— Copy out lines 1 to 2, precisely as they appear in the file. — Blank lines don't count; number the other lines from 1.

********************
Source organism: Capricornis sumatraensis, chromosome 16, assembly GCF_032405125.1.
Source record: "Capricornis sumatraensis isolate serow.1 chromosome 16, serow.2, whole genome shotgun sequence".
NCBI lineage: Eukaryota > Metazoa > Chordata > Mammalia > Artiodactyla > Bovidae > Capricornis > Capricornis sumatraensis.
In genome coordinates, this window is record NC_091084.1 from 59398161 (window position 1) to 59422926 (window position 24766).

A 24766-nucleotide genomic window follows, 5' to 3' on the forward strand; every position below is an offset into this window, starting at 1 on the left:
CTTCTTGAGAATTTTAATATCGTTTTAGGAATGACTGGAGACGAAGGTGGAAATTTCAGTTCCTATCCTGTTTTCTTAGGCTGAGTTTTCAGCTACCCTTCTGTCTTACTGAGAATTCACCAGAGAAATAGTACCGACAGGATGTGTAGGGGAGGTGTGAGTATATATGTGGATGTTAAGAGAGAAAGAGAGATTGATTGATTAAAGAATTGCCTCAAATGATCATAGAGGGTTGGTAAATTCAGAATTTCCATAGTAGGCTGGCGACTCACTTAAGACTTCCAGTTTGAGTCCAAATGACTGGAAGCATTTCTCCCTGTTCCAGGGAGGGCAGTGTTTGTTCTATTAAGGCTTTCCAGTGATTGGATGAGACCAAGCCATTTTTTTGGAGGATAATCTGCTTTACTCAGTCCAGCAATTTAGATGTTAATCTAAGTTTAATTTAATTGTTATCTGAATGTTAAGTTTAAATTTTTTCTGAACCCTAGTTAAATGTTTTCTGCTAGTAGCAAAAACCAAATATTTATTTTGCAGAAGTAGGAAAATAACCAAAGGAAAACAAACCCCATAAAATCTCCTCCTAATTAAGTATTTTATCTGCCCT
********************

Source organism: Capricornis sumatraensis, chromosome 16, assembly GCF_032405125.1.
Source record: "Capricornis sumatraensis isolate serow.1 chromosome 16, serow.2, whole genome shotgun sequence".